Summarized arguments: @pedrouid argues that Plasma “already has thousands of team working full-time on it,” and “there are so many different implementations of Plasma including Plasma Cash and Plasma Debt” despite only being introduced a year ago.


#8

Claim: Proof of Stake blockchains require subjectivity (i.e. a trusted third party) to achieve consensus.

Source: https://twitter.com/TuurDemeester/status/1078682817339539457

Arguments/Evidence: [see replies to this post, or add your own]

Status: Confirmed

Summarized arguments: @preethi says that “weak subjectivity” is a well-known weakness of Proof-of-Stake. @cyber_hokie agreed with this and said Vitalik has provided mitigations to this issue here.


#9

Claim: Keep in mind that Proof of Stake (PoS) is not a new concept at all. Proof-of-Work actually was one of the big innovations that made Bitcoin possible, after PoS was deemed impractical because of censorship vulnerability.

Source: https://twitter.com/TuurDemeester/status/1078682818266492930

Argument/Evidence: [see replies to this post, or add your own]

Status: Rejected

Summarized arguments: @cyber_hokie adds that “This is an overgeneralization of all PoS. PoS was abandoned by the Bitcoin community due to nothing-at-stake and chain reorg attacks.” Supporting link.


#10

Claim: Over the years, this has become a pattern in Ethereum’s culture: recycling old ideas while not properly referring to past research and having poor peer review standards. This is not how science progresses.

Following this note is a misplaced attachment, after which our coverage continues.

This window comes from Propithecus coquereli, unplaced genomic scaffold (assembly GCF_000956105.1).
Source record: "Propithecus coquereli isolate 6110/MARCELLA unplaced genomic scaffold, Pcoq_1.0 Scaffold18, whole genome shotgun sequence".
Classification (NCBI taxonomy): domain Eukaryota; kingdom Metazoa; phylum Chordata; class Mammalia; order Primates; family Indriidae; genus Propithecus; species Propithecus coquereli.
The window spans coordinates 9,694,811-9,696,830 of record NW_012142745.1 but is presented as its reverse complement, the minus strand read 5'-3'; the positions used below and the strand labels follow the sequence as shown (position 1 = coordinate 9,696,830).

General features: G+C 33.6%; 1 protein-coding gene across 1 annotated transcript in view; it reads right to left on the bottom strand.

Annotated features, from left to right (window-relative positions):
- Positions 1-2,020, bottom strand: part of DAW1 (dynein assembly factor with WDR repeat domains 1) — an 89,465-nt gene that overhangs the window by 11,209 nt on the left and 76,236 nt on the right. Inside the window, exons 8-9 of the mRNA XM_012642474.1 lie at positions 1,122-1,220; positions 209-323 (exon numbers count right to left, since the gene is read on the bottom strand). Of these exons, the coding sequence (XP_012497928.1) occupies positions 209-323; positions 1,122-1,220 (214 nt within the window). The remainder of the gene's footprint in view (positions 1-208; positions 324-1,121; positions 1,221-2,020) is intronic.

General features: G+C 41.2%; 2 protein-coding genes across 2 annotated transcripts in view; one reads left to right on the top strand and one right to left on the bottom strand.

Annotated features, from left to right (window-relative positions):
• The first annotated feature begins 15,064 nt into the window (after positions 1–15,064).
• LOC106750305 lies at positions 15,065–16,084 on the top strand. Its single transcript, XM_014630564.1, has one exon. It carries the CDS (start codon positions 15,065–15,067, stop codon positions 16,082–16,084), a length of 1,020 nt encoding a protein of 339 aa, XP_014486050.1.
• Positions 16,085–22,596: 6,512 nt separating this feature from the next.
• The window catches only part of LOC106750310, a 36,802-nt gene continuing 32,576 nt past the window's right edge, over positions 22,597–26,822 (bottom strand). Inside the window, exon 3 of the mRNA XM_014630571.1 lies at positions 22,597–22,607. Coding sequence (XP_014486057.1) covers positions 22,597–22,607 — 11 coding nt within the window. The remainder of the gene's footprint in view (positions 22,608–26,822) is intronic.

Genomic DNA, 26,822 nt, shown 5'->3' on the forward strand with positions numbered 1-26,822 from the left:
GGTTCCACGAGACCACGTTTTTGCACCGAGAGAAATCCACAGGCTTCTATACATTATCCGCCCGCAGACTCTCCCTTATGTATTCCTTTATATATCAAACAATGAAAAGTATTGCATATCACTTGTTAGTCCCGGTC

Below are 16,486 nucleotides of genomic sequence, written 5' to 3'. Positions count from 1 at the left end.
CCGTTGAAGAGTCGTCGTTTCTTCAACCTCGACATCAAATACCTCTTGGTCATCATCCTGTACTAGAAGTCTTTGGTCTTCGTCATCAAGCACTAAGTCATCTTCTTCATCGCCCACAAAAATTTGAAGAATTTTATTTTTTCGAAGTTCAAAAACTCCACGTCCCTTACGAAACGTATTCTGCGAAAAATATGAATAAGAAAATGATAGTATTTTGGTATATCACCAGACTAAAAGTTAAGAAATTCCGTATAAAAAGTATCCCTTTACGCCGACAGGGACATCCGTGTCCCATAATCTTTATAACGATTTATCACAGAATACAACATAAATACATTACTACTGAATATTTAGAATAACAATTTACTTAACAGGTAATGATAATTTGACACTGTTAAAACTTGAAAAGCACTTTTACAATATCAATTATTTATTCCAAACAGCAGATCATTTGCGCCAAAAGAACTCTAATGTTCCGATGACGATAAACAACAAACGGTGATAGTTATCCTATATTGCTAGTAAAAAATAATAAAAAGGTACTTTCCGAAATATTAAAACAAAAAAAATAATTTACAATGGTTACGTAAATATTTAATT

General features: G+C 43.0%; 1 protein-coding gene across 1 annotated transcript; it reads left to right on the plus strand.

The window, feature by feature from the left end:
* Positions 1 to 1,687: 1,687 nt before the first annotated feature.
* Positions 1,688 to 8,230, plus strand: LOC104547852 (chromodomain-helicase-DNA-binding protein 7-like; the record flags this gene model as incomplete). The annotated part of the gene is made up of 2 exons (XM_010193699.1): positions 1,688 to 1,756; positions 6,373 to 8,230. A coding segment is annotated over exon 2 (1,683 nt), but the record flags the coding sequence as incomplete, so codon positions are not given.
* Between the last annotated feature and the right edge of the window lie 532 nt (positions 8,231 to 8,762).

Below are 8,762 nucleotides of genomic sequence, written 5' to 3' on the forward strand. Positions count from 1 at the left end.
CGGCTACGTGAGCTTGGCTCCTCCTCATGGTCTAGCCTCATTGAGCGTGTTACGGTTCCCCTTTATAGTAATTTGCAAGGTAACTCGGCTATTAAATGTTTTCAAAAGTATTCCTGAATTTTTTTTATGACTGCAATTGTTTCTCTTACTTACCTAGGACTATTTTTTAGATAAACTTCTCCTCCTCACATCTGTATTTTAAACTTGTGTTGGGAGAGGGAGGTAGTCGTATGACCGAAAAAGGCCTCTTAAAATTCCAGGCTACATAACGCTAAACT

Source: https://twitter.com/TuurDemeester/status/1078682820002959361

Argument/Evidence: [see replies to this post, or add your own]

Status: Rejected

Summarized arguments: TruStory contributor, @bhaumik, pulled a direct quote from Vitalik:

I try to credit people whenever I can; half my blog and ethresear.ch posts have a “special thanks” section right at the top. Sometimes we end up re-inventing stuff, and sometimes we end up hearing about stuff, forgetting it, and later re-inventing it; that’s life as an autodidact. And if you feel you’ve been unfairly not credited for something, always feel free to comment, people have done this and I’ve edited.


#11

Claim: One of my big concerns is that sophistry and marketing hype is a serious part of Ethereum’s success so far, and that overly inflated expectations have lead to an inflated market cap.

Source: https://twitter.com/TuurDemeester/status/1078682822402035712

Argument/Evidence: [see replies to this post, or add your own]

Status: Confirmed (with caveat)

Summarized arguments: Preethi agrees that Ethereum has had a lot of hype in 2017 and that it has an inflated marketcap. But she questions how this this any different from Bitcoin? “What exactly is Bitcoin doing differently and better that justifies it a market cap of $68 billion as of this writing (which is 5x the market cap of Ethereum’s $14 billion market cap at the moment).”